The next important Sogdian texts are the “Ancient Letters,” written in the early 4th century; Figs. 5 and 6. By this time, phonetic spellings are more common than logograms and there is a tendency to join together the individual letters within the word. In the following centuries these developments continue to gather strength.
Only the most common words are still written by means of logograms, and the script becomes more and more cursive, as evident in a fragment from an epic tale about the hero Rustam; Fig. 7. A disadvantage of the cursive script is that many letters become difficult to distinguish from one another. This problem would be overcome by the development of a more formal and calligraphic variety of Sogdian script, often referred to as the “sutra script” because it was mainly used for copying Buddhist texts such as the Vessantara Jataka; Fig. 8.
In the late 6th century, the Uighur Turks adopted the Sogdian cursive script and language for writing their earliest inscriptions. Subsequently the same form of writing came to be used for the Turkish language itself, developing into a form known as “Uighur script.” Later still, the same script was borrowed for writing Mongolian and Manchu. A characteristic feature of all these scripts derived from Sogdian was that they were usually written vertically rather than horizontally, a change of orientation that began among the Sogdians themselves as early as the 5th century.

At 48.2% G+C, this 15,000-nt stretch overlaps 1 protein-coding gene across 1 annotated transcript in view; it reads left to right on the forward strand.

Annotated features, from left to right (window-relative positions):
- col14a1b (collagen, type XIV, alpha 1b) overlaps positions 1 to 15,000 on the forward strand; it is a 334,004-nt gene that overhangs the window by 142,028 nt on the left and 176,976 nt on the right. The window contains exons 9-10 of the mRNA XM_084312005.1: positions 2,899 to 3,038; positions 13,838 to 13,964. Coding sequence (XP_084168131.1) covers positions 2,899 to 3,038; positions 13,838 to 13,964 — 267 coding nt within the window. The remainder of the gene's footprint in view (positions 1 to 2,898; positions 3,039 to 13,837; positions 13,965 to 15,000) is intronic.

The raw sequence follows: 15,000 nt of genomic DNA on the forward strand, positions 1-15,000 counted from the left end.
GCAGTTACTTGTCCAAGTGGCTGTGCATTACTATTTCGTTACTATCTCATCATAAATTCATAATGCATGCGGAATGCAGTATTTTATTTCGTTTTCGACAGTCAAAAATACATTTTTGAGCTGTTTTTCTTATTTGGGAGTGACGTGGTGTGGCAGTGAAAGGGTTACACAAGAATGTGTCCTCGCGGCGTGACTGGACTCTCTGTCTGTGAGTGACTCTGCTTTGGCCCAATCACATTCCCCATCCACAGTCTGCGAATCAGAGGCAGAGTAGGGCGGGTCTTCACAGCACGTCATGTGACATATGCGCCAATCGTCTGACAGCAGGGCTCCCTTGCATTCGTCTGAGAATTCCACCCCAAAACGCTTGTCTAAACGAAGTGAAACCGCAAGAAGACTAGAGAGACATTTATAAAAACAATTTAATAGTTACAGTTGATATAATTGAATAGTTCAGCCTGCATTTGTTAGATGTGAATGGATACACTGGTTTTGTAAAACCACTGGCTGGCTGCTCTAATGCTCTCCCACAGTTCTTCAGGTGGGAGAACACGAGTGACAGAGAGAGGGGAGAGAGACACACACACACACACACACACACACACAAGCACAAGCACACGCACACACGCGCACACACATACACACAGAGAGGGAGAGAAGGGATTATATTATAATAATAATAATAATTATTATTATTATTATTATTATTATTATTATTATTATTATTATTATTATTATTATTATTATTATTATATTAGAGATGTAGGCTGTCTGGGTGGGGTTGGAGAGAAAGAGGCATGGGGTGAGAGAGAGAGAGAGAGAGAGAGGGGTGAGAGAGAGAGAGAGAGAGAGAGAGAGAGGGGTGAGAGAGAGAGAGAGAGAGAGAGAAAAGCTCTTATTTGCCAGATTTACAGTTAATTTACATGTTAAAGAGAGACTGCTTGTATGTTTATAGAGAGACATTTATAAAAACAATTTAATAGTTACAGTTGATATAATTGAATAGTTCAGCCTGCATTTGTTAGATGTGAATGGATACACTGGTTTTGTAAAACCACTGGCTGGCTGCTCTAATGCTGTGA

The Sogdian script in its various forms is sometimes referred to as the Sogdian “national script” because it was available to all speakers of the language and used for writing texts of all sorts, including religious texts as well as inscriptions, letters, and legal documents. In addition, adherents of the Manichaean and Christian religions in the Turfan oasis also made use of their own scripts for writing Sogdian as well as other languages.
The Manichaean script is a cursive variety of the alphabet used by the people of Palmyra in Syria for writing the Palmyrene dialect of Aramaic; Fig. 9. Because this was the script that Mani, the founder of the Manichaean religion, had used, it had a special status among his followers, who employed it for many different languages. For some of these, including Sogdian, they added extra letters for consonants that the twenty-two letters of the basic Aramaic alphabet could not adequately represent. The Manichaean script, which also lacks the logograms of the Sogdian script, thus gives a clearer representation of at least the consonant sounds of the Sogdian language. Mani was famous not only as the prophet of a new religion but also as an artist. This may, in part, account for the beautiful calligraphy and decoration that distinguishes the manuscripts in Manichaean script.